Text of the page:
Rennes-le-Chateau & The Da Vinci Code

There are many conspiracy theories about Rennes-le-Chateau and the fact of the matter is that without these conspiracy theories fewer visitors, including myself, would come to this fairly non-descript, though still pretty, village. Most people come because there are so many fascinating questions remaining to be answered and presumably some questions will stay unanswered unless the Roman Catholic Church provides help in these matters. Indeed part of the fascination about coming to Rennes-le-Chateau is the belief that you may find something or see something or have a theory all other visitors have missed.

Rennes-le-Chateau stands on a plateau above the Aude River. Most visitors head for the church of Mary Magdalene. On the left-hand side just inside the entrance, the Devil Asmodeus is supporting a font. The stations of the cross are prominently displayed. On the tableau for the 8th station where Jesus is meeting the women of Jerusalem, one of the women is veiled and a child appears to be wearing tartan.

Other prominent features in the town are a tower with wonderful views over the Pyrenees called the Tour Magdala, a house where the priest and his maidservant lived called Villa Betania, and a greenhouse. All these places were apparently built by the parish priest, Father Beranger Sauniere. He was priest here from 1885 until his death in 1917. He began restorations of the ruined Eglise Ste-Marie-Madeleine almost immediately upon arrival, but the pace of this work changed from 1891 onwards when he started to build Villa Betania and Tour Magdala on a parish priest’s pay. That Beranger Sauniere found something worth selling during his restorations in the church is almost certainly true, but no one knows to this day what he found and to whom he sold it.

The most believable theory is that when he was restoring the church Sauniere found part of the Visigoth treasure that these people brought from their sack of Rome. Sauniere sold the gold coins and other items to fund his building plans. The intrigue though derives from the fact the Visigoth treasure might have included Solomon’s temple treasure that Titus brought back to Rome after he conquered Jerusalem in 70 AD. The Visigoths were renowned for having the richest hoard of gold and their chapels possessed much more precious cultic vessels than other churches. Rennes-le-Chateau was also one of their last strongholds as the Visigoth Empire shrank.

A more mundane explanation is that Sauniere simply acquired his wealth from donations and for performing, and being paid for, more masses than he was supposed to. According to Canon law, priests are allowed to say up to three Masses per day and to accept a fee for requested prayers for the dead. It’s alleged however that Saunière had been soliciting and accepting money to say thousands of Masses, charging one franc per Mass. Some clients would send payment for hundreds of Masses, which were never performed. The problem with this idea is it doesn’t explain why Marie Dénarnaud, his maidservant, would say that “The people round here walk on gold without knowing it”. Mysterious.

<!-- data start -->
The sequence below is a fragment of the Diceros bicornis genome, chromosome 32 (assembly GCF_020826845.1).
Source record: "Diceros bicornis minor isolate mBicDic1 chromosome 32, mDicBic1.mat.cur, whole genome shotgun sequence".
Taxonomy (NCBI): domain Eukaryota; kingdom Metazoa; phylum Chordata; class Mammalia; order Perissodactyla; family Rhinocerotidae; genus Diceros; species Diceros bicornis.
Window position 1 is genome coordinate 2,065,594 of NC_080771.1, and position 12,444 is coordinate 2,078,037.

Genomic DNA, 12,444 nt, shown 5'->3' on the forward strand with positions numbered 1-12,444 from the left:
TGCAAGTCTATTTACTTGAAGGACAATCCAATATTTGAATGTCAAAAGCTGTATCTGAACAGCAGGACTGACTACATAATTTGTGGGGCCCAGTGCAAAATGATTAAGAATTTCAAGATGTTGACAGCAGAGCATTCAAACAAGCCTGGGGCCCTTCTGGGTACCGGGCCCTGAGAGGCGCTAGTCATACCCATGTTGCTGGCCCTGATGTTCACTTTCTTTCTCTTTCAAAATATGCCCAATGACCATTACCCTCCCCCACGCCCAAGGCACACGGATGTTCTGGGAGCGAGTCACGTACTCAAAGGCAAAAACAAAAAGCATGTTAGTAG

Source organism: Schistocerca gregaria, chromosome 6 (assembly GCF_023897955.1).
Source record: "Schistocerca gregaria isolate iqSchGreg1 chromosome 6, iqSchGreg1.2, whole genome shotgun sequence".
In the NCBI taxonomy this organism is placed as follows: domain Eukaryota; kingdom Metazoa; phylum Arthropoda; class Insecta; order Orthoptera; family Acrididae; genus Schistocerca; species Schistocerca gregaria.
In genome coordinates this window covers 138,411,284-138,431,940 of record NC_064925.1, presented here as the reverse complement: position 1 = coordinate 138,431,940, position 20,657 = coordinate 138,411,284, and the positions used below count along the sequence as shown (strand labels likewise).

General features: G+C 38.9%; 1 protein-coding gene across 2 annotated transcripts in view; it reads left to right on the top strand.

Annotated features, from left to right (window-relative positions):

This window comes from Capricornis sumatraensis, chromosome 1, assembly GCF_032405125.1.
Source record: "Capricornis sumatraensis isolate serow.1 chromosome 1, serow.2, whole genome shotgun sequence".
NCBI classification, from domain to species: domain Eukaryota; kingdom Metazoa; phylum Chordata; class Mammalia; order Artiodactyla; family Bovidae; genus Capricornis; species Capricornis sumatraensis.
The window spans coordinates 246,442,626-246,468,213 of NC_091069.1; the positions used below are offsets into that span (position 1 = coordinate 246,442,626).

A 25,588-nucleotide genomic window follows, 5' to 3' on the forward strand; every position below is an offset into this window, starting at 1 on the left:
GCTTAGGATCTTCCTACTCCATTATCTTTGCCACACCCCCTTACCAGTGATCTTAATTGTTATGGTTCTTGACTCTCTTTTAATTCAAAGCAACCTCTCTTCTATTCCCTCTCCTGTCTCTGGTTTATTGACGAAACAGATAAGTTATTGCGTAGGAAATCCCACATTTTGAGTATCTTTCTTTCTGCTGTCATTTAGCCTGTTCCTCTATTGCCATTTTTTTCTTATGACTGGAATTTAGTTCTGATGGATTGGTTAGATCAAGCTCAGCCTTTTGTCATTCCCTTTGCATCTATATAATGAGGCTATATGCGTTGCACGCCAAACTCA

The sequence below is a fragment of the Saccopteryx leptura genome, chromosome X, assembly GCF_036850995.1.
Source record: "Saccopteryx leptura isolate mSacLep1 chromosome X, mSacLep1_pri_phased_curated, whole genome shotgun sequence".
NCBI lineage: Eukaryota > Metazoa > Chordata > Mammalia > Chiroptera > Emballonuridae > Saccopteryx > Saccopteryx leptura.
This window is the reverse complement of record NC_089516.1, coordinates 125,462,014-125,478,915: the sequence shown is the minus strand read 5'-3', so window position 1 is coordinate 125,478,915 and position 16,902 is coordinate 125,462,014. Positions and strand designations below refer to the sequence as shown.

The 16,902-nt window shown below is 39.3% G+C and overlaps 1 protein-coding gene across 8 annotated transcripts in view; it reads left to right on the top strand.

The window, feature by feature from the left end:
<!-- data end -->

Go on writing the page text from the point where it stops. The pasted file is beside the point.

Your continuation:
The Museum next to the church has some important pieces including the hollow Visigoth column that once supported the altar in the church. This pillar might have held the secret to Sauniere’s wealth as various conspiracies maintain that he found something in this column when he started to renovate the church. The information is presented in such a plausible way that it’s difficult not to believe the priest found something hugely significant here in this small village.

Unusually, the Cathars are rarely mentioned in connection with Rennes-le-Chateau and yet they were supposed to have had a rare treasure that was smuggled out of Montsegur in 1244, a treasure that fascinated Adolf Hitler so much that during WWII he sent search parties to Montsegur to see whether there was any trace of this treasure in the caves beneath the castle. Indeed some people believe that the famous commando, Otto Skorzeny, found the treasure in a walled-up cave near Montsegur. Skorzeny didn’t search near Rennes-le-Chateau although his fellow Nazi Otto Rahn did during the 1930s.    

Published by Julian Worker

Julian was born in Leicester, attended school in Yorkshire, and university in Liverpool. He has been to 94 countries and territories and intends to make the 100 when travel is easier. He writes travel books, murder / mysteries and absurd fiction. His sense of humour is distilled from The Marx Brothers, Monty Python, Fawlty Towers, and Midsomer Murders. His latest book is about a Buddhist cat who tries to help his squirrel friend fly further from a children's slide.

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